Cobweb phenomenon: how an abundant crop ruins farmers

When prices of a commodity increase during a season of scarcity, more of it is cultivated leading to a problem of plenty

Updated - May 08, 2017 02:25 pm IST

Published - May 07, 2017 09:41 pm IST - CHENNAI

Problem of plenty  Crash in prices have pushed the grape farmers of Maharashtra into deep despair.

Problem of plenty Crash in prices have pushed the grape farmers of Maharashtra into deep despair.

If it is tomatoes in Karnataka, it is red chillies in Andhra Pradesh and Telangana, and tur and grapes in Maharashtra. An abundance of the produce has led to a crash in prices, dashing the hopes of farmers.

While farmers in Kolar, Karnataka, dumped tomatoes on the road after the prices collapsed to a new low of ₹2 per kg last week from ₹10 to ₹15 a month ago, violent protests broke out in parts of Telangana after a good yield of the commodity in the two Telugu-speaking States brought down the prices from a high of ₹10,000 per quintal last year to a measly ₹2,500 this year.

In Maharashtra, the demand for tur, which rode a wave of high prices last year, plummeted after its production went up from 4.44 lakh tonnes in 2015-16 to 20.35 lakh tonnes in 2016-17. So was the case of grapes after a crash in their prices plunged the vineyard owners across the State into despair.

While most farmers complain about the poor remuneration for their produce in comparison to the prices that prevailed in the previous season, agricultural economists have traced the reasons for the glut and the resultant price crash to the “cobweb phenomenon.”

After the prices of a particular agricultural commodity shoot through the roof during a season of scarcity, farmers resort to boosting the production on the premise of the pre-existing demand and prices, leading to a problem of plenty, reasoned Dr. R.S. Deshpande, former Director of the Institute of Social and Economic Change (ISEC), Bengaluru, explaining the cobweb phenomenon.

Most of the agricultural products that have now suffered a price crash due to their abundance had yielded a rich dividend in the previous season.

Chilli woes

A long duration crop, consuming up to eight months for harvesting, red chilli cultivation was expanded in both Telangana and Andhra Pradesh this year after the commodity commanded a good price last year.

However, in the absence of minimum support price for the crop, categorised as commercial, the market dynamics of demand-supply kept the price low from the beginning of arrivals in the market this season from April first week. “As the top quality red chilli yielded a price of even ₹13,000 per quintal last year, the farming community had hopes of good returns this year too”, a senior Telangana Agriculture Department official told The Hindu . But, it was not to be. The Centre has, however, announced a market intervention plan to procure 33,700 tonnes out of the 7 lakh tonnes produced in Telangana with a support price of ₹5,000 per quintal and assistance of another ₹1,250 per quintal for other expenses.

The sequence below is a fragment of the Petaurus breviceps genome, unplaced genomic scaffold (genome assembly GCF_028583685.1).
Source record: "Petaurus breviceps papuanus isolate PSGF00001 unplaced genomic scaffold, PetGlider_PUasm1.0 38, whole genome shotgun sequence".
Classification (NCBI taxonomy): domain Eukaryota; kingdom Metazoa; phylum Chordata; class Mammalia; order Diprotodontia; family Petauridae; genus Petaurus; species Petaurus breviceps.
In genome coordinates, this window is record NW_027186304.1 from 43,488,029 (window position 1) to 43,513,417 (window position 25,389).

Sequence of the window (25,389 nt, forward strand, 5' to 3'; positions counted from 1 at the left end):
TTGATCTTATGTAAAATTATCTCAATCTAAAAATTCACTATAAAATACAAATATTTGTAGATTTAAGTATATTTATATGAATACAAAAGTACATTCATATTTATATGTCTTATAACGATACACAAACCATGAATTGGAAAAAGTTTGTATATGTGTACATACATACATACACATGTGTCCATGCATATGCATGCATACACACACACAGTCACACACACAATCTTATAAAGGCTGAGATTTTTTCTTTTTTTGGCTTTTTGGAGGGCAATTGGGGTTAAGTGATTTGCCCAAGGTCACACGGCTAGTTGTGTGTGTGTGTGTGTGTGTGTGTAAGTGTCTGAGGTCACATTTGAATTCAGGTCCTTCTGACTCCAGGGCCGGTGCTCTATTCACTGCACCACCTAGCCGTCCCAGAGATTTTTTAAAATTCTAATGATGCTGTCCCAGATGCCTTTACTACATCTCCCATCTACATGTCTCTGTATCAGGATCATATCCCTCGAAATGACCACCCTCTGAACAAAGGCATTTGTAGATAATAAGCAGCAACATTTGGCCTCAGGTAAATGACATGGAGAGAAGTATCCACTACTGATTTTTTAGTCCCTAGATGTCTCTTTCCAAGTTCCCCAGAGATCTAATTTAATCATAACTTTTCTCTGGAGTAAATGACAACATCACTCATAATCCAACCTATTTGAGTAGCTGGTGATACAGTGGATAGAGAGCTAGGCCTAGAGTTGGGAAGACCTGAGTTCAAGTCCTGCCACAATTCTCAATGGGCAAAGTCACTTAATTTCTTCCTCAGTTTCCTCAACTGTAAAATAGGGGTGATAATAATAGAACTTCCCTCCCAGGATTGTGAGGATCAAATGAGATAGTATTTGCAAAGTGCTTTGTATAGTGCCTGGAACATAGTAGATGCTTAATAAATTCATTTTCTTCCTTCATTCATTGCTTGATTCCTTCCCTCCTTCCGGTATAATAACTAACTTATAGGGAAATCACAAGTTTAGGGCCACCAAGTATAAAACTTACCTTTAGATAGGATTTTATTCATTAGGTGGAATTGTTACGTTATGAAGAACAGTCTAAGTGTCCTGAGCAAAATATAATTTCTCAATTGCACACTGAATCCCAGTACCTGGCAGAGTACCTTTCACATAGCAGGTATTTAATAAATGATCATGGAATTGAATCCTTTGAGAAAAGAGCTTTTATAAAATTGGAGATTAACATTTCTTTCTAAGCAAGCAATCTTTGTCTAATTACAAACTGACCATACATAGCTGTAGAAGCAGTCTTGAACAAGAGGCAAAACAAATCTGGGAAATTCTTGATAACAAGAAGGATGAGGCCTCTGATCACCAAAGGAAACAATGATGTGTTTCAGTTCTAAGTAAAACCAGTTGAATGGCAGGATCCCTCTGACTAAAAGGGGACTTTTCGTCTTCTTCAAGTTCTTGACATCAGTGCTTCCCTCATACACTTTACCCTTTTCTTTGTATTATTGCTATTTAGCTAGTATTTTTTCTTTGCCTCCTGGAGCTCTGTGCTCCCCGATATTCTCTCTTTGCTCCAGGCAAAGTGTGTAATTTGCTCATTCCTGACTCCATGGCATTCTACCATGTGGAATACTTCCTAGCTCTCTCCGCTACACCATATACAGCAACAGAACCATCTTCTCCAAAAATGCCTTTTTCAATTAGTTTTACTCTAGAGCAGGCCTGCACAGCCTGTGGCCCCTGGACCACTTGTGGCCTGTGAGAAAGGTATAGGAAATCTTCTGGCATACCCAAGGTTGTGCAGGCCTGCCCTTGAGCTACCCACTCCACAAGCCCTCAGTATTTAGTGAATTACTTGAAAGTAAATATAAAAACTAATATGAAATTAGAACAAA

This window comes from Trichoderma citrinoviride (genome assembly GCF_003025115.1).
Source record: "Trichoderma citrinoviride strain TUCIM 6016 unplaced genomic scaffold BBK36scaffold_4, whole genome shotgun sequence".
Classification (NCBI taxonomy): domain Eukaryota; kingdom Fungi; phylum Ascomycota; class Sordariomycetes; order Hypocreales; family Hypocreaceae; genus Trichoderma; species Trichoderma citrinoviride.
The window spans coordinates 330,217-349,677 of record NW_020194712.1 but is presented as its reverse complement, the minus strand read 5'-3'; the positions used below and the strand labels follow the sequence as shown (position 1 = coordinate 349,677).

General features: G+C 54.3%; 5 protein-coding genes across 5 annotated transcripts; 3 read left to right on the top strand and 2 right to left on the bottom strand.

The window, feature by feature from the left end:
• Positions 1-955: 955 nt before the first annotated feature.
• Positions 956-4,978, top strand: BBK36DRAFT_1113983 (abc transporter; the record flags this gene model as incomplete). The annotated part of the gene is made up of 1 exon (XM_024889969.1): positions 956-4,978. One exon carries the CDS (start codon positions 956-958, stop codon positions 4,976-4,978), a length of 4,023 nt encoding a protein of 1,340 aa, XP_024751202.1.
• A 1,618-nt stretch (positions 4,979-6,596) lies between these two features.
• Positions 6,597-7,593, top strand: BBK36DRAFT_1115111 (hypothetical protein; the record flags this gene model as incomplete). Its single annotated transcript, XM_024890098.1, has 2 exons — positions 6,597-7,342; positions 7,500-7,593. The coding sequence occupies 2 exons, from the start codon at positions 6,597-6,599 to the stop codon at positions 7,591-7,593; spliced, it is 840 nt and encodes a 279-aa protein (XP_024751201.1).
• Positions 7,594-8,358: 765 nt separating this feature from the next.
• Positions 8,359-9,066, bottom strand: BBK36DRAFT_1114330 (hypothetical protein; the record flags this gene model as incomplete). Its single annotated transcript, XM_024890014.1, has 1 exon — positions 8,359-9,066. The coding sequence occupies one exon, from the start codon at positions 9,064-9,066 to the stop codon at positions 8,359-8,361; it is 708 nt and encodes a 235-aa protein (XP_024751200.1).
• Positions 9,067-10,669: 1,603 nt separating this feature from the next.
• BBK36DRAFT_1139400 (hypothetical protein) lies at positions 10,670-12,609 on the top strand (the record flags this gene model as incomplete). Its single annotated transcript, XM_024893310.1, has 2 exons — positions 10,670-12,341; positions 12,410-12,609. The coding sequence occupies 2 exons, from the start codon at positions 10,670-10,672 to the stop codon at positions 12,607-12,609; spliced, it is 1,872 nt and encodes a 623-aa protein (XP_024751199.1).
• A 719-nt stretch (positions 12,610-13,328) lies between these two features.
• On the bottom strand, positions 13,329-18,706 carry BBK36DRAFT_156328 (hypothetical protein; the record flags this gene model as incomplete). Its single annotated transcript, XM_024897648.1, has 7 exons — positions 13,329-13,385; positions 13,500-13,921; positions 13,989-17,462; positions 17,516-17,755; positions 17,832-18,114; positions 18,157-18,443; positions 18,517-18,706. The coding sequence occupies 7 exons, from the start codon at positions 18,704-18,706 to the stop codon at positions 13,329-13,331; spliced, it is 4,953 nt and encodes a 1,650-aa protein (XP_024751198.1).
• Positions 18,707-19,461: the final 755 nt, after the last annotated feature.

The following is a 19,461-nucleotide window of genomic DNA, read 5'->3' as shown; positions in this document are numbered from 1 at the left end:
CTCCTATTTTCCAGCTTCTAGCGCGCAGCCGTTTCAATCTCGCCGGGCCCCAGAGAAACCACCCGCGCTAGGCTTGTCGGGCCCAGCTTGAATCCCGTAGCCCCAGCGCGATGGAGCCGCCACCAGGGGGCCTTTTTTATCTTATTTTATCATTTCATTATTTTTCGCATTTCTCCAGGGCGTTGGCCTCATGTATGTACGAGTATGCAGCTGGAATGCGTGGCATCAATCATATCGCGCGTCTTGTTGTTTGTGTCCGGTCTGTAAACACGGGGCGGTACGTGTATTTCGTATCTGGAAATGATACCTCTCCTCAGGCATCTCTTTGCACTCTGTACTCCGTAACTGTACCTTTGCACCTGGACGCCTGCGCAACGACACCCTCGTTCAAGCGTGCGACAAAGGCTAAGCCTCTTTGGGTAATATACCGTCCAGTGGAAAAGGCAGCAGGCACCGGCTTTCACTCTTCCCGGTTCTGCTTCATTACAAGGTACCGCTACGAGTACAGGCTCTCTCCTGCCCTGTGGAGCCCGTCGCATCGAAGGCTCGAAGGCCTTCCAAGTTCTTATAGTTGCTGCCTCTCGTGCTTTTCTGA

Few takers for grapes

The crash in the prices of grapes not only soured the expectations of the vineyard owners in Maharashtra, but also claimed the lives of at least two farmers.

The suicide of 36-year-old Manik Randive and 25-year-old Chetan Vasal, both from Nashik, has been attributed to the poor price their grapes fetched.

Despite a robust grape production, there were few takers as the prices had collapsed. According to Shriram Gadhave, president, Vegetable Growers’ Association of India, wine manufacturers are contending their stocks are full. The average input cost per acre of grape was ₹3 lakh. Yet farmers were selling their produce at barely ₹2 lakh, he said.

According to him, in April last year, more than 95% of the grape harvest was plucked by wholesalers and wine-makers from farmers’ gardens. Farmers even received a decent rate of ₹40-42 per kg. This year, barely 75% of the picking had been completed while the average rate was a paltry ₹8 a kg.

Dent in tur prices

Tur dal, which hit the headlines last year with its skyrocketing prices, has suffered a dent in its demand this year after large scale production. In Maharashtra, production of tur went up from 4.4 lakh tonnes last year to 20.35 lakh tonnes during 2016-17, bringing down the prices by a huge margin.

The total purchase by the government through its agencies at a Minimum Support Price (MSP) of ₹5,050 per quintal was only around 4 lakh tonnes while another five lakh tonnes had been sold at rates lesser than the MSP through the Agriculture Produce Market Committees (APMC). Several lakh tonnes remain unsold.

But, even during the season of scarcity, rarely do farmers benefit. For instance, even though a consumer paid almost ₹220 for a kg of tur dal last year, the farm gate price was just ₹45 to ₹50, said Dr. Deshpande. “Does it take ₹170 to convert whole tur to edible tur dal”, he wondered.

Echoing Dr. Deshpande’s views on the cobweb phenomenon, Mr. Srinivas, a progressive farmer from T. Narsipura near Mysuru, said he gave up tomato cultivation this year as many farmers began growing the vegetable on a large scale in the region after it realised a good price.

(With inputs f rom Laiqh A Khan in Mysuru, B Chandrashekar in Hyderabad, Shoumojit Banerjee in Pune and Alok Deshpande in Mumbai )

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